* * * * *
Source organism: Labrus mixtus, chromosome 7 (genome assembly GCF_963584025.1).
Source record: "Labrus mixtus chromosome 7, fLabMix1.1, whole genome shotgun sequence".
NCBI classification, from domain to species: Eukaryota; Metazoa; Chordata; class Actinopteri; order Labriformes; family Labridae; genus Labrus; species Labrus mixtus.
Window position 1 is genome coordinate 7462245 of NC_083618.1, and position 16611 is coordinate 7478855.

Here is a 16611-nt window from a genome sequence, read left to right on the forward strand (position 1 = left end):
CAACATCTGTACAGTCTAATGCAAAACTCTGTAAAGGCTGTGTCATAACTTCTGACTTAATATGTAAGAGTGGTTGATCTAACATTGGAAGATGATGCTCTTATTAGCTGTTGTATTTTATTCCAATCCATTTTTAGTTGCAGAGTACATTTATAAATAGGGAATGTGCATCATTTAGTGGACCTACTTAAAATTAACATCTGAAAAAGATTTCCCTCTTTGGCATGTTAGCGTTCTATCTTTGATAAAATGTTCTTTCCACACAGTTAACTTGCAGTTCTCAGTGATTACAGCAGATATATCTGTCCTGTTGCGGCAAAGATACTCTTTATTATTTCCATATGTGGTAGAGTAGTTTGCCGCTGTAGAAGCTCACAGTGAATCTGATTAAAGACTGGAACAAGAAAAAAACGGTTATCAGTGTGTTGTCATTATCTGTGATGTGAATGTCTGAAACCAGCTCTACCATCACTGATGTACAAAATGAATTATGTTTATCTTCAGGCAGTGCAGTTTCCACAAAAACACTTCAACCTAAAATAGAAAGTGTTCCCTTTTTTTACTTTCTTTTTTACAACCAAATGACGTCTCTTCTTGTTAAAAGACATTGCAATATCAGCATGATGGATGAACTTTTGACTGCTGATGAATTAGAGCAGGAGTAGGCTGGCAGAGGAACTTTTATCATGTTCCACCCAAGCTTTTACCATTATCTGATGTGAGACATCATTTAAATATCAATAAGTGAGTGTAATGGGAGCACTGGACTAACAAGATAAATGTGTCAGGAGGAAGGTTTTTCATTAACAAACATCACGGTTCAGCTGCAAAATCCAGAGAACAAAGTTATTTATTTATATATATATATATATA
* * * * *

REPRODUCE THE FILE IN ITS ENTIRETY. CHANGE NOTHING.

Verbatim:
Source organism: Labrus mixtus, chromosome 7 (genome assembly GCF_963584025.1).
Source record: "Labrus mixtus chromosome 7, fLabMix1.1, whole genome shotgun sequence".
NCBI classification, from domain to species: Eukaryota; Metazoa; Chordata; class Actinopteri; order Labriformes; family Labridae; genus Labrus; species Labrus mixtus.
Window position 1 is genome coordinate 7462245 of NC_083618.1, and position 16611 is coordinate 7478855.

Here is a 16611-nt window from a genome sequence, read left to right on the forward strand (position 1 = left end):
CAACATCTGTACAGTCTAATGCAAAACTCTGTAAAGGCTGTGTCATAACTTCTGACTTAATATGTAAGAGTGGTTGATCTAACATTGGAAGATGATGCTCTTATTAGCTGTTGTATTTTATTCCAATCCATTTTTAGTTGCAGAGTACATTTATAAATAGGGAATGTGCATCATTTAGTGGACCTACTTAAAATTAACATCTGAAAAAGATTTCCCTCTTTGGCATGTTAGCGTTCTATCTTTGATAAAATGTTCTTTCCACACAGTTAACTTGCAGTTCTCAGTGATTACAGCAGATATATCTGTCCTGTTGCGGCAAAGATACTCTTTATTATTTCCATATGTGGTAGAGTAGTTTGCCGCTGTAGAAGCTCACAGTGAATCTGATTAAAGACTGGAACAAGAAAAAAACGGTTATCAGTGTGTTGTCATTATCTGTGATGTGAATGTCTGAAACCAGCTCTACCATCACTGATGTACAAAATGAATTATGTTTATCTTCAGGCAGTGCAGTTTCCACAAAAACACTTCAACCTAAAATAGAAAGTGTTCCCTTTTTTTACTTTCTTTTTTACAACCAAATGACGTCTCTTCTTGTTAAAAGACATTGCAATATCAGCATGATGGATGAACTTTTGACTGCTGATGAATTAGAGCAGGAGTAGGCTGGCAGAGGAACTTTTATCATGTTCCACCCAAGCTTTTACCATTATCTGATGTGAGACATCATTTAAATATCAATAAGTGAGTGTAATGGGAGCACTGGACTAACAAGATAAATGTGTCAGGAGGAAGGTTTTTCATTAACAAACATCACGGTTCAGCTGCAAAATCCAGAGAACAAAGTTATTTATTTATATATATATATATATA